A Summer Road Trip to America’s National Parks

Filed in American Culture by on July 18, 2014 1 Comment

Documentary film maker, Ken Burns, describes national parks as “America’s best idea.” National parks are indeed popular destinations in the United States. Many Americans plan summer road trips to one or more of the over 400 units of the National Park Service, which was created in 1916, and now spans the nation from coast to coast with units in every state. If you want to get out and explore some of the diverse history and scenic natural beauty of the United States, then there is no better way than a road trip to a national park. Once there, you can hike, drive, picnic, and camp, in some of the most spectacular and fascinating scenery on Earth.

Here are five suggestions of several popular parks.

  • Great Smoky Mountains National Park, in North Carolina and Tennessee, is one of the most visited national parks due to its geographic proximity to many populated places in the eastern U.S. The park is famous for its ancient mountain scenery—some of the higher mountains in the eastern U.S.—as well as its world-renowned diversity of plant and animal life and preservation of southern Appalachian mountain culture. While in the region, also consider a drive along portions of the 469-mile Blue Ridge Parkway, which connects Great Smoky Mountains National Park and Shenandoah National Park (in Virginia), through the southern Appalachian highlands.
  • Grand Canyon National Park, on the Colorado Plateau in northern Arizona, preserves the landscape of the Colorado River-carved canyon. The Grand Canyon is truly immense—277 miles long, up to 18 miles wide, and a mile deep. Aside from its stunning scenery, Grand Canyon is one of the most studied geologic landscapes in the world, offering a visual record of three of four eras of geologic time, and supporting five of seven life zones. While in the vicinity of Grand Canyon, you should also consider visiting other nearby parks, including Wupatki and Sunset Crater Volcano National Monuments, Petrified Forest National Park (in the Painted Desert), and many of the spectacular parklands of the Colorado Plateau in southern Utah, including Zion, Bryce Canyon, Arches, and Canyonlands National Parks.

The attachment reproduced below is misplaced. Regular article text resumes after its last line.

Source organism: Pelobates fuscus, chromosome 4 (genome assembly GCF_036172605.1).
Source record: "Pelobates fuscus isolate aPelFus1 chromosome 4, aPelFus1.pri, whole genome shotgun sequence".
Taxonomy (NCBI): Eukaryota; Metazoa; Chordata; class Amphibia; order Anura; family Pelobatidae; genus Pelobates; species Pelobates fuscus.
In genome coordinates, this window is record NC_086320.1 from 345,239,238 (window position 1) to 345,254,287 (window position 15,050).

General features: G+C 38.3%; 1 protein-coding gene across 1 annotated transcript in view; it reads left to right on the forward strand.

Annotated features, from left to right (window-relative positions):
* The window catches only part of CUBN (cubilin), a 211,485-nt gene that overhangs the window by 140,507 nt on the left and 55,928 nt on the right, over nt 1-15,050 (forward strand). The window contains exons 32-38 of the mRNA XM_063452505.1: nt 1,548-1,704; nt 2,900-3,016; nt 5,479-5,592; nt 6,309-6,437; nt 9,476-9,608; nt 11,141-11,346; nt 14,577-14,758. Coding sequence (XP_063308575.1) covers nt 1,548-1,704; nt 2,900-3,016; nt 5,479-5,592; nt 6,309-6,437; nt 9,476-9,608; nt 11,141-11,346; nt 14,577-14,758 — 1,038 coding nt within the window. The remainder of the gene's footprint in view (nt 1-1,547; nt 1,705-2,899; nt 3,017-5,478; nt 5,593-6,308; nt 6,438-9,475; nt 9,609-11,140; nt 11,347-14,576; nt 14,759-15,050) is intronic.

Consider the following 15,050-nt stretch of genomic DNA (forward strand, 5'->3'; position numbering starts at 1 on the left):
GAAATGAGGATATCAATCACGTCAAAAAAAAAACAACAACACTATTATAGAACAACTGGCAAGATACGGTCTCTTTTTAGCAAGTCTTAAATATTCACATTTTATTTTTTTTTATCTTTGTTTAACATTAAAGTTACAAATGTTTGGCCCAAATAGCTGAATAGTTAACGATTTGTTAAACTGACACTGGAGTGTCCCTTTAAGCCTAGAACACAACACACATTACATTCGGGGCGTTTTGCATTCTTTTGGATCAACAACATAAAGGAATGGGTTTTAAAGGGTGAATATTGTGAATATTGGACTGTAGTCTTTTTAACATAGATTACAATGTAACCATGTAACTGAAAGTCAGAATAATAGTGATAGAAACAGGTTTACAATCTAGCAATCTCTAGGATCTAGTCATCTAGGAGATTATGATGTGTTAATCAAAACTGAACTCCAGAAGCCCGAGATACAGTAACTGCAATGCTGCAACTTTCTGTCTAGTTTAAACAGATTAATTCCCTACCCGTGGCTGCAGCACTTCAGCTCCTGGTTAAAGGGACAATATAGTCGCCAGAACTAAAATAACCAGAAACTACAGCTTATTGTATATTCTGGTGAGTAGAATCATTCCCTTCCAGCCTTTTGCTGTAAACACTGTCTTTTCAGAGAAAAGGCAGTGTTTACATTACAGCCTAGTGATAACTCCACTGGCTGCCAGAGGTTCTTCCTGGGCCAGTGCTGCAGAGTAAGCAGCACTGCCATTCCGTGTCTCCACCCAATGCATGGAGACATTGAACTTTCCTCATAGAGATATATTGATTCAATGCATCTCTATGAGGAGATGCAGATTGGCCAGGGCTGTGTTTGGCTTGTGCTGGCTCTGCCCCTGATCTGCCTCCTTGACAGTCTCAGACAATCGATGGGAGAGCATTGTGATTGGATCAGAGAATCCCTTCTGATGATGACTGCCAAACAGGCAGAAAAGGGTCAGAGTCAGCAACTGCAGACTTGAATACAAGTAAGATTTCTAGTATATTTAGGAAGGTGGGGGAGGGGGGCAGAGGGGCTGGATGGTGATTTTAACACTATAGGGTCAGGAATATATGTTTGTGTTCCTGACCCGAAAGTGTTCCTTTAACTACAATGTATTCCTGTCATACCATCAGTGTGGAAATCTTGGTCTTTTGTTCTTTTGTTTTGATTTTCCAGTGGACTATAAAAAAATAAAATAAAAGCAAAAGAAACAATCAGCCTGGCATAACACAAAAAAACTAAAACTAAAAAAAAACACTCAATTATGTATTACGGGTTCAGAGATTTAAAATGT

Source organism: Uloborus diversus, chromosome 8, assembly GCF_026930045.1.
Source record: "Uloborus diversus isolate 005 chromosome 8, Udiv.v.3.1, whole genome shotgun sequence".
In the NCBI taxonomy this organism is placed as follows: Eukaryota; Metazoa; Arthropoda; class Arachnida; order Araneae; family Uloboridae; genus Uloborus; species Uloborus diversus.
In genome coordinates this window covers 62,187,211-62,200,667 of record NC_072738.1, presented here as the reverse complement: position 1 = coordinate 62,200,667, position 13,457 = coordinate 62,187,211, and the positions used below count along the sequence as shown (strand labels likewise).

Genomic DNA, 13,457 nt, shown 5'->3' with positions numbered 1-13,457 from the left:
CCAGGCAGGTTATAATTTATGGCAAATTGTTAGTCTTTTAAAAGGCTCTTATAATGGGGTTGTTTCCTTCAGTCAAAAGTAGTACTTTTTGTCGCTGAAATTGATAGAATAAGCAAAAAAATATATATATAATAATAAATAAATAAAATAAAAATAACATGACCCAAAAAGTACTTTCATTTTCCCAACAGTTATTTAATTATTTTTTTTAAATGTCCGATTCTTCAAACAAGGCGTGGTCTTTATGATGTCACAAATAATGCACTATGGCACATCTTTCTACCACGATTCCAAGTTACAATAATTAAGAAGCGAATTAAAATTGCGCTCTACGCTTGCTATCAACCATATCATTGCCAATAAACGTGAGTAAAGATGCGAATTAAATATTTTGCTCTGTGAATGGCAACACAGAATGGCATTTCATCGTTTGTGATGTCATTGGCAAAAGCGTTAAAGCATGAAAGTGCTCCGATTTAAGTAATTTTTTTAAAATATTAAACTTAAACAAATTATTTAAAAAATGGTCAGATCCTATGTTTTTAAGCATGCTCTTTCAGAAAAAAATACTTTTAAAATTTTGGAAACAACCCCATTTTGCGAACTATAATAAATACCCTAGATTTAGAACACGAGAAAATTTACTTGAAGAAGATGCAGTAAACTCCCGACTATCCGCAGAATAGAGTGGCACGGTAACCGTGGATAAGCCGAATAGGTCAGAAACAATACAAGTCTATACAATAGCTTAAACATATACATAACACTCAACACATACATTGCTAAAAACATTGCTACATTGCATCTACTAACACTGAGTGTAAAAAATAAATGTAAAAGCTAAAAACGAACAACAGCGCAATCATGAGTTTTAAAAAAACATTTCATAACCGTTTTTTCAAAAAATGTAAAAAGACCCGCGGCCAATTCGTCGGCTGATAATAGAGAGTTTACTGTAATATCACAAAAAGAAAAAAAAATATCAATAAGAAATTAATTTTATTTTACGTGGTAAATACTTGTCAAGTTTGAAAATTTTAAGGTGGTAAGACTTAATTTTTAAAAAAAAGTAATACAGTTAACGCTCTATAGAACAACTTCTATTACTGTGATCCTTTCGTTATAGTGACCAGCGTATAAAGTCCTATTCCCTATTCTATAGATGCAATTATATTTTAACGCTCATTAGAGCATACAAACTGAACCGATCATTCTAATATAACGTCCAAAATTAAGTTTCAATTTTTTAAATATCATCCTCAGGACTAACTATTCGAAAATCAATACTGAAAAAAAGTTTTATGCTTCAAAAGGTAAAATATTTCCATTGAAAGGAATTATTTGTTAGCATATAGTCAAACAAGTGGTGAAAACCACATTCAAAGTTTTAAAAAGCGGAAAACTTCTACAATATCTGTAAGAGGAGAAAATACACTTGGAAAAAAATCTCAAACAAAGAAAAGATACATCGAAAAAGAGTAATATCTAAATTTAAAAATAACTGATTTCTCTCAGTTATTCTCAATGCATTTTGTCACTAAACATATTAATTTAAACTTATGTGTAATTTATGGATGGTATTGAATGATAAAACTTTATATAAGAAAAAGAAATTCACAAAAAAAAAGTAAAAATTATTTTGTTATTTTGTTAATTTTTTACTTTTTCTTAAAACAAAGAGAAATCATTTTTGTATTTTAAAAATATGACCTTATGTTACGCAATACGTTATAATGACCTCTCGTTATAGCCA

• Yosemite National Park, in California’s Sierra Nevada Mountains, was first protected in 1874. The park preserves some of the tallest waterfalls in North America, deep valleys surrounded by granite cliffs, pristine meadows, and ancient giant sequoia trees. A drive through Yosemite Valley and up to Glacier Point, and to the Mariposa Grove of giant sequoia trees, offers visitors an overview of some of the park’s highlights. If you head south of Yosemite on your road trip, you can visit Sequoia and Kings Canyon National Parks. If you head east of Yosemite, you’ll pass through Death Valley National Park, with the hottest and lowest point in the U.S. at over 200 feet below sea level. Alternatively, if you choose to head north of Yosemite, you can visit the northern California parklands of Lassen Volcanic National Park, with its geothermal features, and Redwood National Park, which preserves the Coast Redwood forests—the tallest trees on Earth. Further north of those two parks is Crater Lake National Park in southern Oregon.
  • Yellowstone National Park, in northwest Wyoming, is the nation’s first national park, established in 1872. The park is a wonderland of active geologic scenery, include geysers, hot springs, and other geothermal features. The park also contains abundant wildlife viewing opportunities, including herds of bison and elk, grizzly bears, and wolves. A short drive south of Yellowstone, you’ll find Grand Teton National Park. There, you can drive and hike along pristine mountain lakes, alpine terrain, and view the mountain summits of the Teton Range, which rise more than 7,000 feet above the valley of Jackson Hole, dominating the park’s skyline.
  • Olympic National Park, west of Seattle, Washington, in the Pacific Northwest, is a place where you can drive and hike to breathtaking snowcapped mountain vistas, alpine meadows with wildflowers, dramatic rocky coastline on the Pacific Ocean, and lush temperate rain forests—all in the same day. If you head back east from the park, southeast of Seattle, you can visit Mount Rainier National Park, the focus of which includes the 14,410 foot volcanic peak, the sentinel of the Cascade Range of the Pacific Northwest. A drive north of Seattle will take you to North Cascades National Park, with an alpine landscape of jagged peaks, glaciers, cascading waterfalls, and pristine valleys and lakes.

Watch this video below to learn more about the history of America’s National Parks and other parks near you.


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